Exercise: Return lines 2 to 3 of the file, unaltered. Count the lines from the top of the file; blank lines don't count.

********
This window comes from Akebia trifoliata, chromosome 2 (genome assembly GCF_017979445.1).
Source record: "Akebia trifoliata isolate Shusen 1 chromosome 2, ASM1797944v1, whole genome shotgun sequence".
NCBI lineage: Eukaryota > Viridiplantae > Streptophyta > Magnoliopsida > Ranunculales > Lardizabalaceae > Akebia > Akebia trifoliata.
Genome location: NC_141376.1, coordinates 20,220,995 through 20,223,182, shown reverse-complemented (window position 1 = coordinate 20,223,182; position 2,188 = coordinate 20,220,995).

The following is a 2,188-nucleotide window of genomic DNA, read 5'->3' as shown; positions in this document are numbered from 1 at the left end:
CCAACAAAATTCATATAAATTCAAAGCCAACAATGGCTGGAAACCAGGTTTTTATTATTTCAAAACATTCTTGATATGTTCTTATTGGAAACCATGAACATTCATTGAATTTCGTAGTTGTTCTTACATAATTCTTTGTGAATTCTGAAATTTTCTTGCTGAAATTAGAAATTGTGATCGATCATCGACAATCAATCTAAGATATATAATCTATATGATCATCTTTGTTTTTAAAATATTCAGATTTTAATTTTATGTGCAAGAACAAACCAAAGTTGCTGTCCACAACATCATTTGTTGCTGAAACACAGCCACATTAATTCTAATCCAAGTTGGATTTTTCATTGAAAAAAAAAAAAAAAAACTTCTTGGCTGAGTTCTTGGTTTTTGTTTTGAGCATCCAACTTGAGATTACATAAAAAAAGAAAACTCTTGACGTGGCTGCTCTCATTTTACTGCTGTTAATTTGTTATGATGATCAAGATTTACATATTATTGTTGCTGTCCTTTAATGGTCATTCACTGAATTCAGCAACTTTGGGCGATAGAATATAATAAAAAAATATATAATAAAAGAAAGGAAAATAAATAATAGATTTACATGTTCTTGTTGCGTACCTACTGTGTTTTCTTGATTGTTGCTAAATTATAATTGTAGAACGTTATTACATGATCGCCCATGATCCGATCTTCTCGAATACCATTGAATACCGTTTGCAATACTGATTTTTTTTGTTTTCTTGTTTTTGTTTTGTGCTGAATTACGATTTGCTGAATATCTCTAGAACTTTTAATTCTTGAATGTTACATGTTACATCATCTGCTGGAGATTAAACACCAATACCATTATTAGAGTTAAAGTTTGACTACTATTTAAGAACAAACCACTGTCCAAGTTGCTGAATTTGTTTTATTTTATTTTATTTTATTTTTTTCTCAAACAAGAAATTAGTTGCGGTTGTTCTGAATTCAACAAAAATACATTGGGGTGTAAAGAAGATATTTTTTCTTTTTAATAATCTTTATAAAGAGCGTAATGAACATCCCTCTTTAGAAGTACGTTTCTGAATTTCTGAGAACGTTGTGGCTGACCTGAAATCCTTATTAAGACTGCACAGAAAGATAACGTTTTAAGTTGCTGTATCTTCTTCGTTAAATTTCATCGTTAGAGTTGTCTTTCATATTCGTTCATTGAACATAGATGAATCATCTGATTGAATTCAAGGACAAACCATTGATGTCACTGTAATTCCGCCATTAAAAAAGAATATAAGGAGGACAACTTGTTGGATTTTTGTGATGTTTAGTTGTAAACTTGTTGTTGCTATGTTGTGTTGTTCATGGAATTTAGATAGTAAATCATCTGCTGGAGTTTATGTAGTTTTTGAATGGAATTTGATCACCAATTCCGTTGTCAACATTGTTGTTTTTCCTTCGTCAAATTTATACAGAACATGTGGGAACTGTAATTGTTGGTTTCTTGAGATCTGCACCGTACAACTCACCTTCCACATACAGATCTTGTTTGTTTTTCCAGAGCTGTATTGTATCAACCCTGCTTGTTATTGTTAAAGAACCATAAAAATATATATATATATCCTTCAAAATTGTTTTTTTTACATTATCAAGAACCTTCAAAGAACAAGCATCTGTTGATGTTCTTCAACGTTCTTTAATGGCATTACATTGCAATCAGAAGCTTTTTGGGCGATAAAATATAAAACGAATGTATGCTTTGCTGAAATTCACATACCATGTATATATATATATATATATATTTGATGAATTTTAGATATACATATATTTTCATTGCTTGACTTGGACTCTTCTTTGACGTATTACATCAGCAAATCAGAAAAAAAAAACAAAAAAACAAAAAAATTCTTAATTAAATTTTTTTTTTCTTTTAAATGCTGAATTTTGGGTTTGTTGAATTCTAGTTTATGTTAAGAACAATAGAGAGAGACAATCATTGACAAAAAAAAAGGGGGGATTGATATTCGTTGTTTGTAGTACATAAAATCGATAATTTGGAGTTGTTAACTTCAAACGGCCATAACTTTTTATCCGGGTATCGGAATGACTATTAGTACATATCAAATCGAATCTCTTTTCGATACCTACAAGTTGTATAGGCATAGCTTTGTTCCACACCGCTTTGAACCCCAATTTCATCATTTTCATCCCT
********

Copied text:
Source record: "Akebia trifoliata isolate Shusen 1 chromosome 2, ASM1797944v1, whole genome shotgun sequence".
NCBI lineage: Eukaryota > Viridiplantae > Streptophyta > Magnoliopsida > Ranunculales > Lardizabalaceae > Akebia > Akebia trifoliata.